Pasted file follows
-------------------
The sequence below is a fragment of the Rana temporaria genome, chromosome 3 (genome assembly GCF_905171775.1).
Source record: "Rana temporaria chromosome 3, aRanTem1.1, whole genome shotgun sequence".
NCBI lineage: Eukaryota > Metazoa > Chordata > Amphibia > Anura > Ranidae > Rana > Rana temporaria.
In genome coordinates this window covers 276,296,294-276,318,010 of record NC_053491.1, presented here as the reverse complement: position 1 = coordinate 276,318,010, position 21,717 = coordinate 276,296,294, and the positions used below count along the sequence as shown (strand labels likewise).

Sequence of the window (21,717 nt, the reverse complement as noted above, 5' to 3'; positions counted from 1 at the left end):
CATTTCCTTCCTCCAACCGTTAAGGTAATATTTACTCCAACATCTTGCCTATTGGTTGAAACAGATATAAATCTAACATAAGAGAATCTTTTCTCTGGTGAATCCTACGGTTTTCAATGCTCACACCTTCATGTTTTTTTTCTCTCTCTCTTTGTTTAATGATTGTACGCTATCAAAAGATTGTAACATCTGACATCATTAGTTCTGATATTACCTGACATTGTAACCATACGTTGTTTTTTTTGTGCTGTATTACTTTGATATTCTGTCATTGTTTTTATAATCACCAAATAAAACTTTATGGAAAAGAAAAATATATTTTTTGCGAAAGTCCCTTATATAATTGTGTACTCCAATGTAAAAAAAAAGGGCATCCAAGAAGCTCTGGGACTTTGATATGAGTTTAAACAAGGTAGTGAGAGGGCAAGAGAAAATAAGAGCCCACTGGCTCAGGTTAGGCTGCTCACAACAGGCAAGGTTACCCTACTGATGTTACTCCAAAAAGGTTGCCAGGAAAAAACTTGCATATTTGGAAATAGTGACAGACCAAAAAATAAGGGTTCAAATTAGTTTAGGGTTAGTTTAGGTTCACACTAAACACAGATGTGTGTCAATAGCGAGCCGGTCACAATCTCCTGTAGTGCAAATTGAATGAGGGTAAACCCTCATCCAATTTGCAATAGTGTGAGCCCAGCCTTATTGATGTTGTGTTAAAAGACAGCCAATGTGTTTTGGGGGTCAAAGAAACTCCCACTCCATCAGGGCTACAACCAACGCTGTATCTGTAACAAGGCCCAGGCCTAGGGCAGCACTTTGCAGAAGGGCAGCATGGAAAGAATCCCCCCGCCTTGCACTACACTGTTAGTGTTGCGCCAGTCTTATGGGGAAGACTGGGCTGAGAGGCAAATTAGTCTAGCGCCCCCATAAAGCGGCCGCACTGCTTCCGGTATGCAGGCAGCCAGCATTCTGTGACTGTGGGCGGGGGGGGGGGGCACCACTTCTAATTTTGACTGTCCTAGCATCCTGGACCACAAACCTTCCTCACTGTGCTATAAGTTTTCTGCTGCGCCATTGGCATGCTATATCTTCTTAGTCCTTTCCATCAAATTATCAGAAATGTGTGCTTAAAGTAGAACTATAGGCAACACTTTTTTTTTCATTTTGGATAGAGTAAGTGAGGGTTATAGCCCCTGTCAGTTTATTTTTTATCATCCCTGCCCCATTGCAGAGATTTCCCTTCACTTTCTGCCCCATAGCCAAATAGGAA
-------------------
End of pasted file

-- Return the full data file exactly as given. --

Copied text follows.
The sequence below is a fragment of the Rana temporaria genome, chromosome 3 (genome assembly GCF_905171775.1).
Source record: "Rana temporaria chromosome 3, aRanTem1.1, whole genome shotgun sequence".
NCBI lineage: Eukaryota > Metazoa > Chordata > Amphibia > Anura > Ranidae > Rana > Rana temporaria.
In genome coordinates this window covers 276,296,294-276,318,010 of record NC_053491.1, presented here as the reverse complement: position 1 = coordinate 276,318,010, position 21,717 = coordinate 276,296,294, and the positions used below count along the sequence as shown (strand labels likewise).

Sequence of the window (21,717 nt, the reverse complement as noted above, 5' to 3'; positions counted from 1 at the left end):
CATTTCCTTCCTCCAACCGTTAAGGTAATATTTACTCCAACATCTTGCCTATTGGTTGAAACAGATATAAATCTAACATAAGAGAATCTTTTCTCTGGTGAATCCTACGGTTTTCAATGCTCACACCTTCATGTTTTTTTTCTCTCTCTCTTTGTTTAATGATTGTACGCTATCAAAAGATTGTAACATCTGACATCATTAGTTCTGATATTACCTGACATTGTAACCATACGTTGTTTTTTTTGTGCTGTATTACTTTGATATTCTGTCATTGTTTTTATAATCACCAAATAAAACTTTATGGAAAAGAAAAATATATTTTTTGCGAAAGTCCCTTATATAATTGTGTACTCCAATGTAAAAAAAAAGGGCATCCAAGAAGCTCTGGGACTTTGATATGAGTTTAAACAAGGTAGTGAGAGGGCAAGAGAAAATAAGAGCCCACTGGCTCAGGTTAGGCTGCTCACAACAGGCAAGGTTACCCTACTGATGTTACTCCAAAAAGGTTGCCAGGAAAAAACTTGCATATTTGGAAATAGTGACAGACCAAAAAATAAGGGTTCAAATTAGTTTAGGGTTAGTTTAGGTTCACACTAAACACAGATGTGTGTCAATAGCGAGCCGGTCACAATCTCCTGTAGTGCAAATTGAATGAGGGTAAACCCTCATCCAATTTGCAATAGTGTGAGCCCAGCCTTATTGATGTTGTGTTAAAAGACAGCCAATGTGTTTTGGGGGTCAAAGAAACTCCCACTCCATCAGGGCTACAACCAACGCTGTATCTGTAACAAGGCCCAGGCCTAGGGCAGCACTTTGCAGAAGGGCAGCATGGAAAGAATCCCCCCGCCTTGCACTACACTGTTAGTGTTGCGCCAGTCTTATGGGGAAGACTGGGCTGAGAGGCAAATTAGTCTAGCGCCCCCATAAAGCGGCCGCACTGCTTCCGGTATGCAGGCAGCCAGCATTCTGTGACTGTGGGCGGGGGGGGGGGGCACCACTTCTAATTTTGACTGTCCTAGCATCCTGGACCACAAACCTTCCTCACTGTGCTATAAGTTTTCTGCTGCGCCATTGGCATGCTATATCTTCTTAGTCCTTTCCATCAAATTATCAGAAATGTGTGCTTAAAGTAGAACTATAGGCAACACTTTTTTTTTCATTTTGGATAGAGTAAGTGAGGGTTATAGCCCCTGTCAGTTTATTTTTTATCATCCCTGCCCCATTGCAGAGATTTCCCTTCACTTTCTGCCCCATAGCCAAATAGGAA